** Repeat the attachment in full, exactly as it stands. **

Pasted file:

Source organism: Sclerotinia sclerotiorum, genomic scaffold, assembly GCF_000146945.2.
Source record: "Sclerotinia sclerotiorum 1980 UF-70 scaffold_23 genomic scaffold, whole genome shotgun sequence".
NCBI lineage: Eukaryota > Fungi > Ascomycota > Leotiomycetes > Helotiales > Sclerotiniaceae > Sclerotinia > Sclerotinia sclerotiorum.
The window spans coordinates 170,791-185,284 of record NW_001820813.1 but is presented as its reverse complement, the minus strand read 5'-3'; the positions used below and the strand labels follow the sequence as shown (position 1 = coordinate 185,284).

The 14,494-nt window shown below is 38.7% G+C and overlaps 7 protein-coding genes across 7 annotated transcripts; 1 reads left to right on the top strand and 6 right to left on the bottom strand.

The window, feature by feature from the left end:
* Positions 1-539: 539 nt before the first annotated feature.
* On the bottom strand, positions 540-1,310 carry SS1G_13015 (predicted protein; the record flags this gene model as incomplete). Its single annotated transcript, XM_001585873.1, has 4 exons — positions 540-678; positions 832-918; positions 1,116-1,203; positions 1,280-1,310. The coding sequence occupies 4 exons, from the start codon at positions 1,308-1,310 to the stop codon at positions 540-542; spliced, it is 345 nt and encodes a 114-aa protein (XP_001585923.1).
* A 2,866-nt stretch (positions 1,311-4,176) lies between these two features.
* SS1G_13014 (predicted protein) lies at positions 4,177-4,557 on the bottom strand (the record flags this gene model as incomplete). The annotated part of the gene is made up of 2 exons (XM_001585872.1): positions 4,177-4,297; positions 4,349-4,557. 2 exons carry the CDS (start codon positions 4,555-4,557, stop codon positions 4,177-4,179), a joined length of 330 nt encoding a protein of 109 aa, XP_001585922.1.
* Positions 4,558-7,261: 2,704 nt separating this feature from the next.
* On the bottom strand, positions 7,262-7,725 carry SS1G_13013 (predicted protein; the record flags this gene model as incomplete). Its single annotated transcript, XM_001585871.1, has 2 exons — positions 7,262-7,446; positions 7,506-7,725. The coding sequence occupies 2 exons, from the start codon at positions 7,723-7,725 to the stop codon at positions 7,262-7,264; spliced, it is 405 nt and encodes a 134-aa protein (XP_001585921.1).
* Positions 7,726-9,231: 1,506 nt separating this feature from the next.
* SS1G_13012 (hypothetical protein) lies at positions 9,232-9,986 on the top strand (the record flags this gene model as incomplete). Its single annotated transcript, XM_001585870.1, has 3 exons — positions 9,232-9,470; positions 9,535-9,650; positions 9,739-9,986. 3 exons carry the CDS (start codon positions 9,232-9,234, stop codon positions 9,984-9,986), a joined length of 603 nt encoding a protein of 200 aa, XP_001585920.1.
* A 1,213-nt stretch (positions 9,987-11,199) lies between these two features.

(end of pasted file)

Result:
Source organism: Sclerotinia sclerotiorum, genomic scaffold, assembly GCF_000146945.2.
Source record: "Sclerotinia sclerotiorum 1980 UF-70 scaffold_23 genomic scaffold, whole genome shotgun sequence".
NCBI lineage: Eukaryota > Fungi > Ascomycota > Leotiomycetes > Helotiales > Sclerotiniaceae > Sclerotinia > Sclerotinia sclerotiorum.
The window spans coordinates 170,791-185,284 of record NW_001820813.1 but is presented as its reverse complement, the minus strand read 5'-3'; the positions used below and the strand labels follow the sequence as shown (position 1 = coordinate 185,284).

The 14,494-nt window shown below is 38.7% G+C and overlaps 7 protein-coding genes across 7 annotated transcripts; 1 reads left to right on the top strand and 6 right to left on the bottom strand.

The window, feature by feature from the left end:
* Positions 1-539: 539 nt before the first annotated feature.
* On the bottom strand, positions 540-1,310 carry SS1G_13015 (predicted protein; the record flags this gene model as incomplete). Its single annotated transcript, XM_001585873.1, has 4 exons — positions 540-678; positions 832-918; positions 1,116-1,203; positions 1,280-1,310. The coding sequence occupies 4 exons, from the start codon at positions 1,308-1,310 to the stop codon at positions 540-542; spliced, it is 345 nt and encodes a 114-aa protein (XP_001585923.1).
* A 2,866-nt stretch (positions 1,311-4,176) lies between these two features.
* SS1G_13014 (predicted protein) lies at positions 4,177-4,557 on the bottom strand (the record flags this gene model as incomplete). The annotated part of the gene is made up of 2 exons (XM_001585872.1): positions 4,177-4,297; positions 4,349-4,557. 2 exons carry the CDS (start codon positions 4,555-4,557, stop codon positions 4,177-4,179), a joined length of 330 nt encoding a protein of 109 aa, XP_001585922.1.
* Positions 4,558-7,261: 2,704 nt separating this feature from the next.
* On the bottom strand, positions 7,262-7,725 carry SS1G_13013 (predicted protein; the record flags this gene model as incomplete). Its single annotated transcript, XM_001585871.1, has 2 exons — positions 7,262-7,446; positions 7,506-7,725. The coding sequence occupies 2 exons, from the start codon at positions 7,723-7,725 to the stop codon at positions 7,262-7,264; spliced, it is 405 nt and encodes a 134-aa protein (XP_001585921.1).
* Positions 7,726-9,231: 1,506 nt separating this feature from the next.
* SS1G_13012 (hypothetical protein) lies at positions 9,232-9,986 on the top strand (the record flags this gene model as incomplete). Its single annotated transcript, XM_001585870.1, has 3 exons — positions 9,232-9,470; positions 9,535-9,650; positions 9,739-9,986. 3 exons carry the CDS (start codon positions 9,232-9,234, stop codon positions 9,984-9,986), a joined length of 603 nt encoding a protein of 200 aa, XP_001585920.1.
* A 1,213-nt stretch (positions 9,987-11,199) lies between these two features.